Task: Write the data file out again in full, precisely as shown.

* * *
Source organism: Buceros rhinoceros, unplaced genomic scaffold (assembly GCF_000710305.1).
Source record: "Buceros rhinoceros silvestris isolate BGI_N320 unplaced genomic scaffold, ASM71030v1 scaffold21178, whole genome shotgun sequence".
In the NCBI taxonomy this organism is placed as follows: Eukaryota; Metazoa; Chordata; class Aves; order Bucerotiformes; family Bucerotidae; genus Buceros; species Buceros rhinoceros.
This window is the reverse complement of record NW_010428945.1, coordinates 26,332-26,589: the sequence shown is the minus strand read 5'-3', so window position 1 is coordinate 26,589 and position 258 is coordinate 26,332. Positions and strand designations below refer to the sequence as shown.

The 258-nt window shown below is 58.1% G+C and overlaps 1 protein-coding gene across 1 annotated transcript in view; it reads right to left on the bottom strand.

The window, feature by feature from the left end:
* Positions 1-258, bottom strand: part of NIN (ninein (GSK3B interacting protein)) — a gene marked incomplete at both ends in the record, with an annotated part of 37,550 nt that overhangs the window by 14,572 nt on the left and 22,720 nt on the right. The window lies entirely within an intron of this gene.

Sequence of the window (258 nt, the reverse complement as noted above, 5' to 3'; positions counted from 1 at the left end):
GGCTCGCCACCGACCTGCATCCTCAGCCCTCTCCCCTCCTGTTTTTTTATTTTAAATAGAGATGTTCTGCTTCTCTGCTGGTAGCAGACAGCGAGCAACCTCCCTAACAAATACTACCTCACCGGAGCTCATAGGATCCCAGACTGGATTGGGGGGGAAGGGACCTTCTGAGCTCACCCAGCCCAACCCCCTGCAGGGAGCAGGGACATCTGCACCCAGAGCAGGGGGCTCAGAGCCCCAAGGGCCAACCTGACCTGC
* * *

Source organism: Buceros rhinoceros, unplaced genomic scaffold (assembly GCF_000710305.1).
Source record: "Buceros rhinoceros silvestris isolate BGI_N320 unplaced genomic scaffold, ASM71030v1 scaffold21178, whole genome shotgun sequence".
In the NCBI taxonomy this organism is placed as follows: Eukaryota; Metazoa; Chordata; class Aves; order Bucerotiformes; family Bucerotidae; genus Buceros; species Buceros rhinoceros.
This window is the reverse complement of record NW_010428945.1, coordinates 26,332-26,589: the sequence shown is the minus strand read 5'-3', so window position 1 is coordinate 26,589 and position 258 is coordinate 26,332. Positions and strand designations below refer to the sequence as shown.

The 258-nt window shown below is 58.1% G+C and overlaps 1 protein-coding gene across 1 annotated transcript in view; it reads right to left on the bottom strand.

The window, feature by feature from the left end:
* Positions 1-258, bottom strand: part of NIN (ninein (GSK3B interacting protein)) — a gene marked incomplete at both ends in the record, with an annotated part of 37,550 nt that overhangs the window by 14,572 nt on the left and 22,720 nt on the right. The window lies entirely within an intron of this gene.

Sequence of the window (258 nt, the reverse complement as noted above, 5' to 3'; positions counted from 1 at the left end):
GGCTCGCCACCGACCTGCATCCTCAGCCCTCTCCCCTCCTGTTTTTTTATTTTAAATAGAGATGTTCTGCTTCTCTGCTGGTAGCAGACAGCGAGCAACCTCCCTAACAAATACTACCTCACCGGAGCTCATAGGATCCCAGACTGGATTGGGGGGGAAGGGACCTTCTGAGCTCACCCAGCCCAACCCCCTGCAGGGAGCAGGGACATCTGCACCCAGAGCAGGGGGCTCAGAGCCCCAAGGGCCAACCTGACCTGC